About Loreta Velazquez, Confederate Spy
Loreta Janeta Velázquez (June 26, 1842 – c.1897), was a Cuban-born woman who masqueraded as a male Confederate soldier during the American Civil War. She enlisted in the Confederate States Army in 1861, without her soldier-husband's knowledge. She fought at Bull Run, Ball's Bluff and Fort Donelson, but her gender was discovered while in New Orleans and she was discharged. Undeterred, she reenlisted and fought at Shiloh, until unmasked once more. She then became a spy, working in both male and female guises. Her husband died during the war and she remarried three more times; being widowed in each instance.
Loreta Janeta Velázquez was born in Havana, Cuba, on June 26, 1842, to a wealthy Cuban official and a mother of both French and American ancestry. According to her own account, Velázquez was of Castilian descent and related to Cuban governor Don Diego Velázquez de Cuéllar and artist Don Diego Velázquez.
Everything known about Velázquez comes from her 600-page book, 'The Woman in Battle: A Narrative of the Exploits, Adventures, and travels of Madame Loreta Janeta Velázquez, Otherwise Known as Lieutenant Harry T Buford, Confederate States Army. How much of it is true is unknown. Historians have generally doubted its veracity for the improbability of many of her adventures, her frequent vagueness or inaccuracy about names and places, and the absence of any evidence to corroborate her sensational claims.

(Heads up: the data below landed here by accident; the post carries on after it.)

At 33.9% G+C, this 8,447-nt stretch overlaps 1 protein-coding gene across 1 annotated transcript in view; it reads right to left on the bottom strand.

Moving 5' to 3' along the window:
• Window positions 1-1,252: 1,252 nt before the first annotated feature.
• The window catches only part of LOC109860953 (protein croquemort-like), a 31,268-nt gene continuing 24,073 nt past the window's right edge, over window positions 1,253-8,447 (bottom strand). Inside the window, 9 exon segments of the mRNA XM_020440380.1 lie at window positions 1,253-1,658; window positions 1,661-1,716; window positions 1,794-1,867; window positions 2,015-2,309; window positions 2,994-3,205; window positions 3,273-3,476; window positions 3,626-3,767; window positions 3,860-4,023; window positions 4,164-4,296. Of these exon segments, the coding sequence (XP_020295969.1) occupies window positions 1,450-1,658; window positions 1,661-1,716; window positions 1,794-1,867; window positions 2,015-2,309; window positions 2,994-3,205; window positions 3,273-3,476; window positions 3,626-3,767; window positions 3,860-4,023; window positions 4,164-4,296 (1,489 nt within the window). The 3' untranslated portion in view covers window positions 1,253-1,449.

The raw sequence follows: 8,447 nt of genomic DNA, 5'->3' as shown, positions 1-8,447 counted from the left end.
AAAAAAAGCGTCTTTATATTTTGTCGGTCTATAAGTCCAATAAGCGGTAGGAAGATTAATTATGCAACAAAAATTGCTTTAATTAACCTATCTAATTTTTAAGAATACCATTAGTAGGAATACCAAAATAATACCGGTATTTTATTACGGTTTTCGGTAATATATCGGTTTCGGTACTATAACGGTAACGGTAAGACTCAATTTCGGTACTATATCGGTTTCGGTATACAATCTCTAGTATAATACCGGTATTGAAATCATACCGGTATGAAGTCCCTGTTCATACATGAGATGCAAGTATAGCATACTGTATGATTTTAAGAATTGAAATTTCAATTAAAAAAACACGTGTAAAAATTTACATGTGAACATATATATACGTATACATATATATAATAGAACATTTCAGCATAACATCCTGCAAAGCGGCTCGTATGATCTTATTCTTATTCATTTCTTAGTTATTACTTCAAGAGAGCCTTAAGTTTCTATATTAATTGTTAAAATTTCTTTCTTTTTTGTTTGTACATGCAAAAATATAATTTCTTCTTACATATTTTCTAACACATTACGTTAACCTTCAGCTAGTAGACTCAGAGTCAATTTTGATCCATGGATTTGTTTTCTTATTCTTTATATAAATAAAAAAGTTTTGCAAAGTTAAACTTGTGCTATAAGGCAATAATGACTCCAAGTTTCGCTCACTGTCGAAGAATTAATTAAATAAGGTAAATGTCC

Her father was a Spanish government official who owned plantations in Mexico and Cuba. Her father hated the United States due to losing an inherited ranch in the Mexican-American War at San Luis Potosi. She learned the English language due to being sent to school in New Orleans in 1849, living with an aunt. While fourteen years old she eloped with a Texas United States Army officer known only as William on April 5, 1856.